The gap between the political narrative and life as experienced by the average voter is widening dramatically. The United Kingdom faces serious economic, environmental and social crises that will deepen without shifts in policy. Yet there is little sense of impending doom among the country’s politicians.
A decade of upheaval has produced not radical change, but a renewal of a failed consensus. This suits the Conservative party, which, after 13 years in power, offers the dead weight of bankrupt intellectual habits. However, Labour’s U-turn over one of its rare transformational policies, to spend £28bn a year from day one of being in office on green investment, leaves it looking pusillanimous and complacent about its poll lead.
Significantly, there is now a shared understanding, whatever the differences between political parties, that austerity is acceptable and budget deficits unthinkable. Given that this risks condemning the country to a low‑growth, carbon-intensive economy with stagnating wages, one must hope that this is a strained compromise that only holds for so long.
The UK is not a failed state, but it is failing. And others can see that is the case. People furious about the pollution of their rivers and coasts voted with their feet in many parts of the country in May’s local elections. The UN high commissioner for human rights, Volker Türk, warned in April that new laws curtailing peaceful protest were “incompatible” with the country’s international obligations.
The UK once prided itself on its democratic stability. However, our model is badly broken. Other nations have elections in which politicians seek the top job by being at odds with an old orthodoxy so that they can preside over a new one. By contrast, Britain now changes its prime ministers without elections. Edward Heath was the last UK prime minister who was voted into that position only after their party won a general election, remained as party leader for the whole time in office and then left at a general election. That was five decades ago.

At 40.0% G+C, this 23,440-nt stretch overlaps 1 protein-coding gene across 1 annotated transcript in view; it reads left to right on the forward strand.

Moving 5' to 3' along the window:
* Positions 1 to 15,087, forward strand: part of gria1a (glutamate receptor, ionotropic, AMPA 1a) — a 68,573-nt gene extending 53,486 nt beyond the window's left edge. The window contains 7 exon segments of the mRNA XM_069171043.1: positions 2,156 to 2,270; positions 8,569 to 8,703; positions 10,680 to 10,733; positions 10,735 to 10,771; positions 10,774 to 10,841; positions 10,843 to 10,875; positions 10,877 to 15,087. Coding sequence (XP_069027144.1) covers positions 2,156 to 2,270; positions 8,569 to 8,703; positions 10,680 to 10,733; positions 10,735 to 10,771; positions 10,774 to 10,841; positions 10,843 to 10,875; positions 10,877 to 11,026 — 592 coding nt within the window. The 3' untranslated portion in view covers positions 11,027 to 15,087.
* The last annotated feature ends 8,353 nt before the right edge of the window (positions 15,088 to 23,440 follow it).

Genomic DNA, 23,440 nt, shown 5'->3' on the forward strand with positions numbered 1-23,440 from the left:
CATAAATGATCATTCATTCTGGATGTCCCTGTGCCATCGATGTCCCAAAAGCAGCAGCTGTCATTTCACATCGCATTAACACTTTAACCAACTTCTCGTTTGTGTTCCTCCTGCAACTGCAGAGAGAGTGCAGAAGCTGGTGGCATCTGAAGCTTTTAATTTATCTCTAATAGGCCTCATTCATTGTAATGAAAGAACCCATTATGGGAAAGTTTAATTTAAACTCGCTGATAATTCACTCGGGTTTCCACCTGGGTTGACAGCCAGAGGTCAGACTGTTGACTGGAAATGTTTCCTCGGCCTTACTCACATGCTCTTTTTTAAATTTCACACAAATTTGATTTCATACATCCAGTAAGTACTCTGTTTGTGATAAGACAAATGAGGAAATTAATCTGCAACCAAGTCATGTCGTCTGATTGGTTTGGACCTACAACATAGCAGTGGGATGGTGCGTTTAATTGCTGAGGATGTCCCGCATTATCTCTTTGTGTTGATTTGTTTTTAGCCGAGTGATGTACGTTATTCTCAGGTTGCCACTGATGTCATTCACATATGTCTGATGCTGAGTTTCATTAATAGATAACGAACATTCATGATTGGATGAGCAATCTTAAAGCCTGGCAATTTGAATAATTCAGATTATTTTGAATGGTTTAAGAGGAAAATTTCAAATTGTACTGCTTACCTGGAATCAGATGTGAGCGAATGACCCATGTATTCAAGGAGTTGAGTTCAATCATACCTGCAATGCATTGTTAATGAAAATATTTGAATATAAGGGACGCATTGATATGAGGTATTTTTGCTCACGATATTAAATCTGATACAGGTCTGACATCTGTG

The economy is teetering on the brink of recession, inflation remains stubbornly high and pay strikes are disrupting railways, schools and even hospitals. Most countries that fall apart do so because they are unable to take advantage of their people’s potential. Britain is travelling down that road. Its “extractive” economic institutions openly operate for the benefit of elites at the expense of voters. So large is the chasm between the haves and the have-nots that the richest 50 families in the UK, it was revealed this week, have more wealth than the 33 million people found in the bottom half of the UK population.
Our closest neighbours do things differently and often better – with a more interventionist state. About two-thirds of people in Vienna, the capital consistently voted the best place to live, reside in social housing – a secure tenure abjured in Britain. Finland has for decades provided every schoolchild with a warm, healthy lunch, a precondition for happy learning that the British state is too miserly to fund. France’s government is building four gigafactories for electric vehicle batteries while the UK can’t manage one.
The priorities of the City, and Treasury worries about investor confidence, should yield substantially to the unnecessary suffering and insecurity far too many people face. Labour ought to be making the case that it will “borrow to invest” – and challenge the Treasury view that Britain gets a poor economic return on public investment. Rishi Sunak hasn’t made any impact on a floundering economy. With democracy in retreat across the globe, just muddling along from one disaster to another won’t do. The status quo is far more dangerous than the new ideas to replace it.